BORN: 27 February, 1933, in London. Died: 6 May, 2014, in London, aged 81.
As a City accountant and businessman Geoffrey Maitland Smith advised two of the most prominent, and wealthiest, men in Britain. Maitland Smith acted as accountant to Sir Charles Clore, the industrialist and owner of such high street stores as British Shoe, William Hill and Selfridges. While still working for Clore he was introduced to Paul McCartney with whom he formed a close business understanding and advised on many of the megastar’s most successful investments.
When The Beatles’ manager, Brian Epstein, died in 1967 the Fab Four needed financial advice and McCartney was put in touch with Maitland Smith, a partner at the accountants Thornton Baker (now Grant Thornton).
While the other Beatles went elsewhere for advice McCartney and Maitland Smith soon formed a good relationship. The pop star asked Maitland Smith to open an account with the renowned City bank, NM Rothschild.
At a meeting in the bank Maitland Smith was informed that Rothschild did not act on behalf of rock stars. “It’s a pity about that,” Maitland Smith calmly replied, “because I have a banker’s draft for £1 million in my suitcase.”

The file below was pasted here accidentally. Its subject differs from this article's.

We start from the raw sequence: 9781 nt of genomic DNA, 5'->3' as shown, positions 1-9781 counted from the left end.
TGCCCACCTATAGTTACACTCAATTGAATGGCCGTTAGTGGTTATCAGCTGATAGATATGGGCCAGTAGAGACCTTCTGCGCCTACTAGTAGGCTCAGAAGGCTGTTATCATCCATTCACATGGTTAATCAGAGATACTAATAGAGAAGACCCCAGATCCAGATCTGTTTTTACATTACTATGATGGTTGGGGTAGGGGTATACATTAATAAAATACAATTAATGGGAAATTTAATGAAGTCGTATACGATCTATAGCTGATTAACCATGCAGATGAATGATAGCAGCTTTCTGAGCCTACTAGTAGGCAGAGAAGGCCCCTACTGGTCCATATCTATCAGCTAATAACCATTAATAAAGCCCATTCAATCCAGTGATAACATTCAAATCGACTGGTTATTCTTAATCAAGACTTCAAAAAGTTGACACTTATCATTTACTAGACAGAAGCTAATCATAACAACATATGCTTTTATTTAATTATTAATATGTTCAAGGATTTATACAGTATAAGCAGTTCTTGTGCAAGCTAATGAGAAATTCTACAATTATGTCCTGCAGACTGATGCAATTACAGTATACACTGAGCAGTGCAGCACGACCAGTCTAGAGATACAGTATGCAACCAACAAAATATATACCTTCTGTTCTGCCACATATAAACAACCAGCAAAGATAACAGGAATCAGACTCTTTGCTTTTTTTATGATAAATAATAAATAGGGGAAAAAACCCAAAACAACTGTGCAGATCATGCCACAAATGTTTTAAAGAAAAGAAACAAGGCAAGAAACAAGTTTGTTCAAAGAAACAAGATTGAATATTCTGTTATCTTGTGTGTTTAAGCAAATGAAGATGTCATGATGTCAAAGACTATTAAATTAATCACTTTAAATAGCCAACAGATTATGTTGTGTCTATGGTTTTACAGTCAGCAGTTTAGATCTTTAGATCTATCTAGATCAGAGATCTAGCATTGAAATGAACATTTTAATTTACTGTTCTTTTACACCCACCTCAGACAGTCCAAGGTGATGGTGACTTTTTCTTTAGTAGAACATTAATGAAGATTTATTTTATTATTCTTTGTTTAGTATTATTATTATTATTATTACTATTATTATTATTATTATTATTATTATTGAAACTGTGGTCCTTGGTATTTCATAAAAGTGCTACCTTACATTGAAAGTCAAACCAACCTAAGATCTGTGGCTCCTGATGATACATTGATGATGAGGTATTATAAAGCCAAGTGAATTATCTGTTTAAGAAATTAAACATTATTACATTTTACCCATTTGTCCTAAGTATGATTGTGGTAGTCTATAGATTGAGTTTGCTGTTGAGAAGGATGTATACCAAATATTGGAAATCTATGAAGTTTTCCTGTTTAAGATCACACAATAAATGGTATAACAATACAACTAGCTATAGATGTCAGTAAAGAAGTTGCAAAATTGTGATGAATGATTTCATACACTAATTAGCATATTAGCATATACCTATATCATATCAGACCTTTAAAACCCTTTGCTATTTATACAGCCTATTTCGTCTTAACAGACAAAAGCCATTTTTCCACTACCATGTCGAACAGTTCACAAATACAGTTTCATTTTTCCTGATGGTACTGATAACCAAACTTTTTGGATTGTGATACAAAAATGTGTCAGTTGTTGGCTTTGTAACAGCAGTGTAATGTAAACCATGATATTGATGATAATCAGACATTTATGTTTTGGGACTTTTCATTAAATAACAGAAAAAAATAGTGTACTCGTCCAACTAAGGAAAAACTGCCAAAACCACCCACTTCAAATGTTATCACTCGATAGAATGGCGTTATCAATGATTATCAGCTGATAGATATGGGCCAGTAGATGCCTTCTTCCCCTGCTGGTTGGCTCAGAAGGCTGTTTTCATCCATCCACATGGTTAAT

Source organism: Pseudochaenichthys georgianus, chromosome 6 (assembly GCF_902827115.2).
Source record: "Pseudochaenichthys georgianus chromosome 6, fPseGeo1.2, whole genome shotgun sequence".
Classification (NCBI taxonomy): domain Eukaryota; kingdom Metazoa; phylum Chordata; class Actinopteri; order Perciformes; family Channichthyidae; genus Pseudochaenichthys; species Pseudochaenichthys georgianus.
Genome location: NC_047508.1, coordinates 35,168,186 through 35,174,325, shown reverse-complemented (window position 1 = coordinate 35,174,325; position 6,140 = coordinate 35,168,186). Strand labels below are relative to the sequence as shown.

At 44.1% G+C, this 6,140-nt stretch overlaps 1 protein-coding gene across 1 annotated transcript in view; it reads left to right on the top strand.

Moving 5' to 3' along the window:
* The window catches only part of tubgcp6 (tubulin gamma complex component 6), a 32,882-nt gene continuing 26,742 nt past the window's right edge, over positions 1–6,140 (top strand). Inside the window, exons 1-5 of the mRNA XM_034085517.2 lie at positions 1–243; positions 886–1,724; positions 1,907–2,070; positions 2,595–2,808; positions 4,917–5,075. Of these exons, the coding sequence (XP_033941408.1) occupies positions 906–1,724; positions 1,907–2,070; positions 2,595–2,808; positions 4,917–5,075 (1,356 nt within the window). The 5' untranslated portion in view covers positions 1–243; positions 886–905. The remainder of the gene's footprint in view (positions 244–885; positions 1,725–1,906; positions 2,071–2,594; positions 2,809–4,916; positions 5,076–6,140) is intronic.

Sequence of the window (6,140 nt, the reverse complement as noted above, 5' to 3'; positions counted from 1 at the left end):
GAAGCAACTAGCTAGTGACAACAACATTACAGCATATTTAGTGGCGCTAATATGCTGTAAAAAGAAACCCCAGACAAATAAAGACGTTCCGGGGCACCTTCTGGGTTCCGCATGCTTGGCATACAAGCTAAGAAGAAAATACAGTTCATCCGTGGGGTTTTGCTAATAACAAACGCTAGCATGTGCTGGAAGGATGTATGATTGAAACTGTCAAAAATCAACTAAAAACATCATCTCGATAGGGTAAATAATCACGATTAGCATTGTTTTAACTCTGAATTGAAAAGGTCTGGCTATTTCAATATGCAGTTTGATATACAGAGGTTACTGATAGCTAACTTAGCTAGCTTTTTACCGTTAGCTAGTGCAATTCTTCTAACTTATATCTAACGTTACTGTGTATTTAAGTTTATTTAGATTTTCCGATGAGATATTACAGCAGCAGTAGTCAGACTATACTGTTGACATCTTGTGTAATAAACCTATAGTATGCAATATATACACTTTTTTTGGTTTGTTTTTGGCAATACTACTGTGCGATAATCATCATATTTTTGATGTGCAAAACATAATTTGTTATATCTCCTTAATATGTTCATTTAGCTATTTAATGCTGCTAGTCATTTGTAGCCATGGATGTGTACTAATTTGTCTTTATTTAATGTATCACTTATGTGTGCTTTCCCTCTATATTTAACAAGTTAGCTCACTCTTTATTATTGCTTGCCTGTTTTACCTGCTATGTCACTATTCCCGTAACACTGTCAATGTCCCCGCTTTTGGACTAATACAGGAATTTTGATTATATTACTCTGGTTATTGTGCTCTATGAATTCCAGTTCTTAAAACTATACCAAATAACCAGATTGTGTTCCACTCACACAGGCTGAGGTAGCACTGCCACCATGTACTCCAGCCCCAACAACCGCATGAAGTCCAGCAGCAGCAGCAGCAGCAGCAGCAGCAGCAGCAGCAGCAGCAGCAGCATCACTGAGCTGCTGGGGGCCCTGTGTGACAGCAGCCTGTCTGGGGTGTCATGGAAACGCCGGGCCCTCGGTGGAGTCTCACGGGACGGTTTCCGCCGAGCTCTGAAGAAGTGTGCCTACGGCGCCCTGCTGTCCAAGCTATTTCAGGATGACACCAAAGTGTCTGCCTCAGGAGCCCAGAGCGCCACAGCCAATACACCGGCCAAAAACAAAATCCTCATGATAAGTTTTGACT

He was rapidly assured that perhaps, on this occasion, Rothschilds could make an exception.
Another major deal Maitland Smith pulled off for McCartney was surrounding the purchase of the estate and farm he bought near Campbeltown on the Kintyre peninsula.
McCartney had seen it advertised in a glossy magazine and instructed Maitland Smith to buy the property exactly as it had been advertised – including the sheep that were grazing in a nearby field.
The deal went through without a problem and Maitland Smith reported the good news to McCartney whose first question was: “How many sheep have I got?” Maitland Smith realised he had made no particular deal on the sheep and dashed up to Scotland to ensure that the 212 sheep were included in the purchase.
McCartney often spent time at the farm with his first wife, Linda Eastman, and their young children. They grew to love the countryside and the west coast of Scotland and it inspired one of his most memorable hits, Mull of Kintyre.
Maitland Smith provided the acceptable face for Clore’s empire. Clore had made a fortune in the 1950s and needed a well-known City figure to give Sears Holdings (his quoted company) a sense of stability and respectability. In his 25-years at Sears Maitland Smith acted as the chief executive from 1978 and chairman from 1985. Handsome, elegant, and invariably courteous, he often walked round Selfridges checking on the counters and remembering the names of the staff from the annual Christmas party he hosted at Claridge’s. Throughout the store he was affectionately known as GMS.
He retired in 1995 and was chairman of Hammerson, the property company and some other financial institutions.
Maitland Smith was thrice married. His marriage to Patricia Lane was dissolved in 1967, that to Gabriella Armandi was dissolved in 1981 and he married Lucinda Whyte in 1986. She and three sons and a daughter of his first marriage and a son and daughter of his second survive him.